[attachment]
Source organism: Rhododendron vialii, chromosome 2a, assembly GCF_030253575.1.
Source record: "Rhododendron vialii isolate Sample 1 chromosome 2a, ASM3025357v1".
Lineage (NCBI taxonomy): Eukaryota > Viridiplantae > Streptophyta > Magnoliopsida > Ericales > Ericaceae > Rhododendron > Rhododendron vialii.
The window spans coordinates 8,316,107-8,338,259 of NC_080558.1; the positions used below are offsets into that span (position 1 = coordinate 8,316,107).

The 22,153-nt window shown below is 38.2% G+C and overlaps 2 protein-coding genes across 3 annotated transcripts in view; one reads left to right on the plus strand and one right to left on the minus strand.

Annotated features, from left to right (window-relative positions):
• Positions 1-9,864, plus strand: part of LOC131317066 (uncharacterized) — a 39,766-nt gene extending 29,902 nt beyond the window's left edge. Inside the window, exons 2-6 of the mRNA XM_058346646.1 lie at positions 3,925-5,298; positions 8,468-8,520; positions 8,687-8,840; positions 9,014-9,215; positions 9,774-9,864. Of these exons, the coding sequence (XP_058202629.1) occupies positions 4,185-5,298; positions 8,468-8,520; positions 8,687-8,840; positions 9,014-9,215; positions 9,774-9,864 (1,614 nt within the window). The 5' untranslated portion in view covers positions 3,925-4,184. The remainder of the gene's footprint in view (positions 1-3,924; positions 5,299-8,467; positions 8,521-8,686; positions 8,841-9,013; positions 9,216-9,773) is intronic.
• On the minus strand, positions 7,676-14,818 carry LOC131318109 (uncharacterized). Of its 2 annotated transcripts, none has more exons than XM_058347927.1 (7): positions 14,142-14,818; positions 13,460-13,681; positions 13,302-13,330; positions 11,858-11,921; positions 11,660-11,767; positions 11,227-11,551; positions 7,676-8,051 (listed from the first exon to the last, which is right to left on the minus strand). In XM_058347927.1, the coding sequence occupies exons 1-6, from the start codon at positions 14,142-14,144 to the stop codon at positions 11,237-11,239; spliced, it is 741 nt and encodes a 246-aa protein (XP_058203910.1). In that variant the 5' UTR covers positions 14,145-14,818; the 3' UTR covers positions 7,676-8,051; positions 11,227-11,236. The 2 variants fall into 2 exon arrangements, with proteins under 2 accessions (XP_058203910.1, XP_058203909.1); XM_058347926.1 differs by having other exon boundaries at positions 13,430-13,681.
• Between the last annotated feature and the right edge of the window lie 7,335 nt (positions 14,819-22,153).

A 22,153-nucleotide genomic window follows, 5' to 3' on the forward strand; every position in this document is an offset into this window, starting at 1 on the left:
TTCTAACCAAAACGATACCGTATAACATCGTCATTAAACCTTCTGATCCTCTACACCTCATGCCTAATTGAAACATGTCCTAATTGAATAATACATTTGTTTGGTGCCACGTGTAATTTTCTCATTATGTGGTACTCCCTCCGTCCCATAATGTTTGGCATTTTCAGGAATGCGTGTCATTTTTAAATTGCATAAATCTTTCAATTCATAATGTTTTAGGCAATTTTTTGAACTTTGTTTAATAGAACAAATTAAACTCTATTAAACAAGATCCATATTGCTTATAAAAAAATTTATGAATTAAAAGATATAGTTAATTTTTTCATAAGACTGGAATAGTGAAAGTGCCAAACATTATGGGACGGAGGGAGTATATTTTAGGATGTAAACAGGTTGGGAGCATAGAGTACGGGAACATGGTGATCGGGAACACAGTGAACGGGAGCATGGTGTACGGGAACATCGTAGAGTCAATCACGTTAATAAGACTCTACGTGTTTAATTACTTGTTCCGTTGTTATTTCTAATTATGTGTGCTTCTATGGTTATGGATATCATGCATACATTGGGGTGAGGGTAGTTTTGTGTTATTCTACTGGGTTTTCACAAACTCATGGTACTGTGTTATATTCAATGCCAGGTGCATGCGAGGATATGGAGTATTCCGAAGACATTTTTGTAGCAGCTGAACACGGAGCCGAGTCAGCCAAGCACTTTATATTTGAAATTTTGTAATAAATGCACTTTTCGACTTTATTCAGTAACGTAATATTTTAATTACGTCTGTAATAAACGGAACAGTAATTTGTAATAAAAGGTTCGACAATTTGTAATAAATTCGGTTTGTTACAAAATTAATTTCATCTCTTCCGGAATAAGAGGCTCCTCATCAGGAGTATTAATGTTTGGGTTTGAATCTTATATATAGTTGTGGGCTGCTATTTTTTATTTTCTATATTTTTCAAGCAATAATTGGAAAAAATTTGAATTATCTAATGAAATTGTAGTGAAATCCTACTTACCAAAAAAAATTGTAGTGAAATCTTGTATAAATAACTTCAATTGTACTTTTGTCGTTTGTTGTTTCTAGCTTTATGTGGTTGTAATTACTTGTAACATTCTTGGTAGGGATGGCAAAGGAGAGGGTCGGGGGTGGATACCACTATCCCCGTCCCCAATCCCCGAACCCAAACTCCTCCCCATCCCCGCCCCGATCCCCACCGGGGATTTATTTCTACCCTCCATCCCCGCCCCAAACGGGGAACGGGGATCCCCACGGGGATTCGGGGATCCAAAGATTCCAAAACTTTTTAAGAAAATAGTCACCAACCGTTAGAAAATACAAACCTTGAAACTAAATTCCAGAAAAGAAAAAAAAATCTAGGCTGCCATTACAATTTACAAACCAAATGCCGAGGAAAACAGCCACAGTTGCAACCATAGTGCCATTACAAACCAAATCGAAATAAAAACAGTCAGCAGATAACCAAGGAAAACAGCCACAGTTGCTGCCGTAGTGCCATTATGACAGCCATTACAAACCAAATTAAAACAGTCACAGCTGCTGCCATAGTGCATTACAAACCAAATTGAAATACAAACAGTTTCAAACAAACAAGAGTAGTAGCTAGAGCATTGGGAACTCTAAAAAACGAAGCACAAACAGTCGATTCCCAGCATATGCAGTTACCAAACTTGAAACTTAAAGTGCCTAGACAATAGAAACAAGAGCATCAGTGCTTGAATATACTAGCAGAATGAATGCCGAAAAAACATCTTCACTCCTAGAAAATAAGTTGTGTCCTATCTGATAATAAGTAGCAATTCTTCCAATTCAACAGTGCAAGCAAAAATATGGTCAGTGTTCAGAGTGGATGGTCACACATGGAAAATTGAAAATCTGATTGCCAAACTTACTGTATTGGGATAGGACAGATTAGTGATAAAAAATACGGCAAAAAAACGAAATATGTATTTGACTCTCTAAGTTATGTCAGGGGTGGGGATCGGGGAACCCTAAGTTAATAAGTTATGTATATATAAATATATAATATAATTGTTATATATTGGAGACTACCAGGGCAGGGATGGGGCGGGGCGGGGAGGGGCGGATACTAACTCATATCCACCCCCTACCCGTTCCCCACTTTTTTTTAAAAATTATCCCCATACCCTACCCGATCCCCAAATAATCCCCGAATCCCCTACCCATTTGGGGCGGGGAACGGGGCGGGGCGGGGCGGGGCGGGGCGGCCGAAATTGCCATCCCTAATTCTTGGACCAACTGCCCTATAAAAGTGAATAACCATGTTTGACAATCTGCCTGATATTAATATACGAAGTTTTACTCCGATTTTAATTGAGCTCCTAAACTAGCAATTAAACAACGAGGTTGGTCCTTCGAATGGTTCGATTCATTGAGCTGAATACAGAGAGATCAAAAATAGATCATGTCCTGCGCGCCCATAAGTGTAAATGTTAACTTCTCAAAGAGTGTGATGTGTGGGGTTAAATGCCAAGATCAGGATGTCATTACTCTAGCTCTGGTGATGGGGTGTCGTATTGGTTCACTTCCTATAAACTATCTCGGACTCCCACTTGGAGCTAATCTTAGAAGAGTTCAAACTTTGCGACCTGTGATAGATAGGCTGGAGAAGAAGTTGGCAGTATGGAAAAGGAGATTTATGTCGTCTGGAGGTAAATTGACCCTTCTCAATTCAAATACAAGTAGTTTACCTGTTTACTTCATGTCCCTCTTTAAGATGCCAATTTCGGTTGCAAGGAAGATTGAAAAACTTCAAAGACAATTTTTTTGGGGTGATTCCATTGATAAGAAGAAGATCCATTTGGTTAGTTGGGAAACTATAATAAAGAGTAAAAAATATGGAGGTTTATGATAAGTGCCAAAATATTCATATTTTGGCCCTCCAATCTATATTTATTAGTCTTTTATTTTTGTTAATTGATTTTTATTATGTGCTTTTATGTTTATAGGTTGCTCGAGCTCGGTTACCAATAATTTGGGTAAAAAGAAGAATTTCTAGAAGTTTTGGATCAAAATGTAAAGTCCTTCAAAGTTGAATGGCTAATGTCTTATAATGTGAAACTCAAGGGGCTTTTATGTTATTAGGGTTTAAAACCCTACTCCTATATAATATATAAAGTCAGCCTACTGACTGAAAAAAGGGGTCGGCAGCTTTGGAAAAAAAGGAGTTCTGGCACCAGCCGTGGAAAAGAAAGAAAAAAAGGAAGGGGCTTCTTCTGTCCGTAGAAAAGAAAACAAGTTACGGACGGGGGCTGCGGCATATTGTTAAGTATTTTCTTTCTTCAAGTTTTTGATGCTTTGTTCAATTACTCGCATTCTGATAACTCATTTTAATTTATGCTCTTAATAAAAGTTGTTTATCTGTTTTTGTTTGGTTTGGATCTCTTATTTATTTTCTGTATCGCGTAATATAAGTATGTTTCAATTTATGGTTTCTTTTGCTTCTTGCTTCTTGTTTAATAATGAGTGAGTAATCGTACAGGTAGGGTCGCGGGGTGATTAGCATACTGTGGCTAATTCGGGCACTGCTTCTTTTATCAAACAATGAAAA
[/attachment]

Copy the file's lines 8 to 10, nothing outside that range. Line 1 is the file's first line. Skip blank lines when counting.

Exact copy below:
• On the minus strand, positions 7,676-14,818 carry LOC131318109 (uncharacterized). Of its 2 annotated transcripts, none has more exons than XM_058347927.1 (7): positions 14,142-14,818; positions 13,460-13,681; positions 13,302-13,330; positions 11,858-11,921; positions 11,660-11,767; positions 11,227-11,551; positions 7,676-8,051 (listed from the first exon to the last, which is right to left on the minus strand). In XM_058347927.1, the coding sequence occupies exons 1-6, from the start codon at positions 14,142-14,144 to the stop codon at positions 11,237-11,239; spliced, it is 741 nt and encodes a 246-aa protein (XP_058203910.1). In that variant the 5' UTR covers positions 14,145-14,818; the 3' UTR covers positions 7,676-8,051; positions 11,227-11,236. The 2 variants fall into 2 exon arrangements, with proteins under 2 accessions (XP_058203910.1, XP_058203909.1); XM_058347926.1 differs by having other exon boundaries at positions 13,430-13,681.
• Between the last annotated feature and the right edge of the window lie 7,335 nt (positions 14,819-22,153).

A 22,153-nucleotide genomic window follows, 5' to 3' on the forward strand; every position in this document is an offset into this window, starting at 1 on the left: